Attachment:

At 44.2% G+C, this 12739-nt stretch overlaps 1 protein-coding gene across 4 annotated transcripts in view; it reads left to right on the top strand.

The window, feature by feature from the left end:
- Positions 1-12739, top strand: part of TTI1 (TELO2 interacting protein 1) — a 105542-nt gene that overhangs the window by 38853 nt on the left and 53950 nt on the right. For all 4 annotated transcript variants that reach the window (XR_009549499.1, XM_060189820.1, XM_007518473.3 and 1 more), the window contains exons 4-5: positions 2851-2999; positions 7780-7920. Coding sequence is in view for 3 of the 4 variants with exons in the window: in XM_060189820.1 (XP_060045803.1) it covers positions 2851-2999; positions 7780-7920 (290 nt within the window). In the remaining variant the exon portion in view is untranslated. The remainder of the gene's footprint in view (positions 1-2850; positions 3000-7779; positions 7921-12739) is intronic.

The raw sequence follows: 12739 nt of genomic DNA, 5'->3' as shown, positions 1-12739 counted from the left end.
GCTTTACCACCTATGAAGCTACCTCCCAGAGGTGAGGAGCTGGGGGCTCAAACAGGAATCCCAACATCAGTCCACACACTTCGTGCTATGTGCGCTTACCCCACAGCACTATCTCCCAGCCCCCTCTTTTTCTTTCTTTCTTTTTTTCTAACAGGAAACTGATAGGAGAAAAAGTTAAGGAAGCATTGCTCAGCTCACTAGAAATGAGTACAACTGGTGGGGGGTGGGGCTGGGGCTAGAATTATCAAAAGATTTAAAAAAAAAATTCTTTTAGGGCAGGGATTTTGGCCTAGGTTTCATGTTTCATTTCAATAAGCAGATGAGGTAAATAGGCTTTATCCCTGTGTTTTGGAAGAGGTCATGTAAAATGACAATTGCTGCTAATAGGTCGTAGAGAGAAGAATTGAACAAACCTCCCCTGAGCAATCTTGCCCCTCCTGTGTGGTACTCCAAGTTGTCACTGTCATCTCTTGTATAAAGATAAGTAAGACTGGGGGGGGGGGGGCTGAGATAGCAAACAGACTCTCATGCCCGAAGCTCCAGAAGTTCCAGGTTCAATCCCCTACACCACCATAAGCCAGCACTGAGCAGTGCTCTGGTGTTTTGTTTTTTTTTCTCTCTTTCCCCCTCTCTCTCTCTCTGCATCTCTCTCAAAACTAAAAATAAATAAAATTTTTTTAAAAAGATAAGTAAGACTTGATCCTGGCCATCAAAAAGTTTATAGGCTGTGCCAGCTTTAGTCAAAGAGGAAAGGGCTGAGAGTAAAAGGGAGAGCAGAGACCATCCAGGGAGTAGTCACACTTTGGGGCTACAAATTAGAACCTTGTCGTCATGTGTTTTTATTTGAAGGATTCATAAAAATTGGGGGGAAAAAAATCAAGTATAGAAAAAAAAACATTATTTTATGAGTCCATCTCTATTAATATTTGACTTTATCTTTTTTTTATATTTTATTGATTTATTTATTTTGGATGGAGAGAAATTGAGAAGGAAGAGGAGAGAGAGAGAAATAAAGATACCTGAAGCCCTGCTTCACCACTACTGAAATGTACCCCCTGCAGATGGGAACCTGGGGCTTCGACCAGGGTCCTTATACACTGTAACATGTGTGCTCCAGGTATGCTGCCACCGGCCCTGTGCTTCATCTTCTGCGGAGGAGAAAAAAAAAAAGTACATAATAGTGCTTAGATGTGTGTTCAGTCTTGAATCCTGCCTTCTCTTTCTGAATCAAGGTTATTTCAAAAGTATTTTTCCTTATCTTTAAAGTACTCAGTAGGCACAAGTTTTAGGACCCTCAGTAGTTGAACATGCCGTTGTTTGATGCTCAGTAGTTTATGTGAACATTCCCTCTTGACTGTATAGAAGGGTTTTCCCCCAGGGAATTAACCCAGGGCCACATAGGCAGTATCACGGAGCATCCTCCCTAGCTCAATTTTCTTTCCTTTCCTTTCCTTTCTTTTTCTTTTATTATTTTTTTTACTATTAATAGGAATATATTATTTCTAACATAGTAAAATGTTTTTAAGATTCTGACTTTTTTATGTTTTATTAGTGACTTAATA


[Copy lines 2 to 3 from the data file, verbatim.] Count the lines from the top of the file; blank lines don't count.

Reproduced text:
The window, feature by feature from the left end:
- Positions 1-12739, top strand: part of TTI1 (TELO2 interacting protein 1) — a 105542-nt gene that overhangs the window by 38853 nt on the left and 53950 nt on the right. For all 4 annotated transcript variants that reach the window (XR_009549499.1, XM_060189820.1, XM_007518473.3 and 1 more), the window contains exons 4-5: positions 2851-2999; positions 7780-7920. Coding sequence is in view for 3 of the 4 variants with exons in the window: in XM_060189820.1 (XP_060045803.1) it covers positions 2851-2999; positions 7780-7920 (290 nt within the window). In the remaining variant the exon portion in view is untranslated. The remainder of the gene's footprint in view (positions 1-2850; positions 3000-7779; positions 7921-12739) is intronic.